If it is found to be valid, however, then it will make it possible to verify many things about the nature and composition of white dwarfs. It seems likely that considerable variability would be the rule, but also likely that the variability will fall into pretty narrow deviations, so it still remains to be seen if this particular star would qualify as an actual anomaly.

As for the "anomaly" itself, how far back in time would we have to go to reconstruct all of the relevant environmental factors that may have been present to lead to its present condition?

It certainly would have been helpful if the writer of this article had provided the Numbers in question.
1 / 5 (1) Jan 14, 2018
No sure this actually addresses the issue of how many possibilities exists for charge within a large mass( large set of charges, and possibilities of states from the center to the outside boundaries). One may surmise the existence of anti-matter and matter, which always settles or explode; however, often with recurring like events. So the cooling of a star is more likely due to such events. The other events, not containing different orbiters, anti-matter, define a very large set of things. Like massive currents, or currents that dance. Note: the charges near the surface and the boundary conditions under the above and without the above. Without any instability, expect impacts of near charges, scattering charges and reflected charges and the reflected fields. With any of the above constraints, these events may or may not be separable. So I really do not think we know anything about the reality of any star!
1 / 5 (2) Jan 14, 2018
See, if any argument, please state your Logic; especially, any verifiable axiom. Please don't say a constant speed of light. That's not true. In fact the speed of the field update is relative. One could try a 2 point measurement; however, you need the original speed relative the containing object. Note: that light is simply the sinusoidal field update due to charge motion. That charge may move in a circle, an ellipsoid, or any path that will define that field. So the charge's motion then 2*Pi*r/T = c? Nonsense! So we don't actually know how fast this wavelet moves unless we try c*Lambda_Emitted/Lambda_Observed.
1 / 5 (1) Jan 14, 2018
Finally, at this distance, the origin of the light is questionable, i.e light that might have traveled through our local galaxy cluster is therefore corrupted. I leave the math to the astronomers and astrophysicist to define first what do we see? Don't give me that space is expanding nonsense. Obliviously we are within stream of galaxies, don't fight the local forces hold galaxies together. This isn't even that hard to verify. Expanding, looking for a freaking constant cause your theory is wrong, nonsense. A force cause these galaxies to move. Therefore due the acceleration as a function of distance to the actual direction these objects are moving. You need 3 vectors over time per object and they may be + or -!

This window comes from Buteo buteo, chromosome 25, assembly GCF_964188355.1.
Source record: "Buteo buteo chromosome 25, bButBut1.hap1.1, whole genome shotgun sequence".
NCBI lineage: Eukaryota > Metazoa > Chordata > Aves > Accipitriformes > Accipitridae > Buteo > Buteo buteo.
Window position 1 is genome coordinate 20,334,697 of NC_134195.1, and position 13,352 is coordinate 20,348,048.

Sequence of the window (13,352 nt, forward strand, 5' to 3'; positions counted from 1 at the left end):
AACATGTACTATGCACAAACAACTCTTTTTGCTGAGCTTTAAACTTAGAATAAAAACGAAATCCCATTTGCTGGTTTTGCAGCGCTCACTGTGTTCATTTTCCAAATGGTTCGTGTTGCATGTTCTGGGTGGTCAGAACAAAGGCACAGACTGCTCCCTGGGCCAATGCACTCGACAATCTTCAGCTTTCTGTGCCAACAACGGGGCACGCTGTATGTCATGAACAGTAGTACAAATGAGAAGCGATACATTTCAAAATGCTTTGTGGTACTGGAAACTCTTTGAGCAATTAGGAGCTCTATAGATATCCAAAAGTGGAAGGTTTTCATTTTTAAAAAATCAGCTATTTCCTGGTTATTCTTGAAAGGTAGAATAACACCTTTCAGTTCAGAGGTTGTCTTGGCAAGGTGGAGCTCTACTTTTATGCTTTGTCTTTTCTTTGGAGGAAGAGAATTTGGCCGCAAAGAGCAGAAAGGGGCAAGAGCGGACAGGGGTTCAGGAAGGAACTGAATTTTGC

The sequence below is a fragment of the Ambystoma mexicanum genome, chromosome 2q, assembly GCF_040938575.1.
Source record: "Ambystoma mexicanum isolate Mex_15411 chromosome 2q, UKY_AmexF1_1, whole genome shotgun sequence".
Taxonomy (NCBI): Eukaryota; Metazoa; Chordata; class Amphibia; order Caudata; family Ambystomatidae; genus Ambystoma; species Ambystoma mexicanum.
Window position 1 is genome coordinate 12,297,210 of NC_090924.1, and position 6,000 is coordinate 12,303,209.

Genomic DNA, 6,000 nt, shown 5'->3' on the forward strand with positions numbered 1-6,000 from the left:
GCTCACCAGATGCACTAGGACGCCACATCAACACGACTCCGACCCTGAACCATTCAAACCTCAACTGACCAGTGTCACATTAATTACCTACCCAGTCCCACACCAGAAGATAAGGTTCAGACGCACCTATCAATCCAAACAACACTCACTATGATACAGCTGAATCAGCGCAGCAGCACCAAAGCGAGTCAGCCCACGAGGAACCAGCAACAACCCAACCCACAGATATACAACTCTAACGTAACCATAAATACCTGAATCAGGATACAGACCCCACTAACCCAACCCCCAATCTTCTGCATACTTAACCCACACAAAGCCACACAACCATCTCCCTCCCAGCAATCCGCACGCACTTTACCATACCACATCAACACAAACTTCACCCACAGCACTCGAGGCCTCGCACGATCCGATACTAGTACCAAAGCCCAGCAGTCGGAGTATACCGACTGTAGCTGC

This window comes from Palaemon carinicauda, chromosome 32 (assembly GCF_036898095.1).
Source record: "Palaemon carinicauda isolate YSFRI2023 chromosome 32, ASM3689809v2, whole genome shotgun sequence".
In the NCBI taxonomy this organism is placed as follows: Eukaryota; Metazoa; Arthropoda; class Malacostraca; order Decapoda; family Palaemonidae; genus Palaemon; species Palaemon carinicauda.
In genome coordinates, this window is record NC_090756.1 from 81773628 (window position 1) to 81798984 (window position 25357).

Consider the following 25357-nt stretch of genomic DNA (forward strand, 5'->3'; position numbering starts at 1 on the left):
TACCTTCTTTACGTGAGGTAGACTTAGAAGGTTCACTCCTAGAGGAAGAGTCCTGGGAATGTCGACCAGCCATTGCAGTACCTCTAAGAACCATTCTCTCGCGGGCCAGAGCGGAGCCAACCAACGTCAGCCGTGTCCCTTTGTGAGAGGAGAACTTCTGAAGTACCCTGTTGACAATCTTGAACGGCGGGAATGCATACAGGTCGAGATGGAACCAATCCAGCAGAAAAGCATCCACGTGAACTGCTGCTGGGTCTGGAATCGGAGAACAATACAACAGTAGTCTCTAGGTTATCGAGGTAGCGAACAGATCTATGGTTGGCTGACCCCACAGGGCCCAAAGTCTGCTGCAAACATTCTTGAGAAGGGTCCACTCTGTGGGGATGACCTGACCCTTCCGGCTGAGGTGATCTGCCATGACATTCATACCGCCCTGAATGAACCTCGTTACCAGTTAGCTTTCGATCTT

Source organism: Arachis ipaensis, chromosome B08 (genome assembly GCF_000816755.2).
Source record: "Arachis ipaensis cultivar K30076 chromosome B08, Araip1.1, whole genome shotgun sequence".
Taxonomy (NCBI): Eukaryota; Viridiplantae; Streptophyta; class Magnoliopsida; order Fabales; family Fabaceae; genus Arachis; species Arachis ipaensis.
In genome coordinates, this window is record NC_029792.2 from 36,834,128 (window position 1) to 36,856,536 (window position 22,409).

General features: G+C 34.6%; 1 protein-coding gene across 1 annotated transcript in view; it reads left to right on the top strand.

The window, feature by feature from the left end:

5 / 5 (9) Jan 15, 2018
But the stellar evolution theory was settled science.

If there was anything like settled science we wouldn't be doing science.

There's still a lot to learn - that's the fun part.
1 / 5 (2) Jan 15, 2018
But the stellar evolution theory was settled science.

If there was anything like settled science we wouldn't be doing science.

There's still a lot to learn - that's the fun part.

Theoretical physics has been my hobby since I was 11. Since I'm Black, I wish we had the real interpretations of the Ancient Hieroglyphics. I think there was something there we really need to honor. First civilization not in our history because they were Black, wow! Yes we have a lot to learn. oops
1 / 5 (1) Jan 18, 2018
From 200 to 400 billion stars in the Milky Way, many White dwarfs (60 White dwarfs) have been found! A Very Relevant Number To Cast The Author: "White Dwarfs" are the core remnants of nearly 97% of the stars in the Universe,
Where this knowledge is being studied, that I enroll?